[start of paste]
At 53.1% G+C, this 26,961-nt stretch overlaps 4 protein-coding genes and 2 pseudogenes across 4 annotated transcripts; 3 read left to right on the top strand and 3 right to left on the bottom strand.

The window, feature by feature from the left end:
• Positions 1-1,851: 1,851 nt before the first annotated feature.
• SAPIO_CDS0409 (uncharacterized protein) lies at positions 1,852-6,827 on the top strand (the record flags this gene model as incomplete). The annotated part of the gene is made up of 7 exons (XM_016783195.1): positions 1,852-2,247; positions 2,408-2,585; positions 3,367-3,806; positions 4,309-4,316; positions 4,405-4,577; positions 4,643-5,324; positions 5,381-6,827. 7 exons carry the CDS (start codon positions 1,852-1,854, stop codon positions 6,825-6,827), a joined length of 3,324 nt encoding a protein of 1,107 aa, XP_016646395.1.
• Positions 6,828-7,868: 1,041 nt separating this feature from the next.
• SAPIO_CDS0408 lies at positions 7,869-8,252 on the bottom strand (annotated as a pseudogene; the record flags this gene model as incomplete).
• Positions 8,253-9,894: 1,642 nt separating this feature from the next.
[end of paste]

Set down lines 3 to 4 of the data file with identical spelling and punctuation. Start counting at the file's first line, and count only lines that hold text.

• Positions 1-1,851: 1,851 nt before the first annotated feature.
• SAPIO_CDS0409 (uncharacterized protein) lies at positions 1,852-6,827 on the top strand (the record flags this gene model as incomplete). The annotated part of the gene is made up of 7 exons (XM_016783195.1): positions 1,852-2,247; positions 2,408-2,585; positions 3,367-3,806; positions 4,309-4,316; positions 4,405-4,577; positions 4,643-5,324; positions 5,381-6,827. 7 exons carry the CDS (start codon positions 1,852-1,854, stop codon positions 6,825-6,827), a joined length of 3,324 nt encoding a protein of 1,107 aa, XP_016646395.1.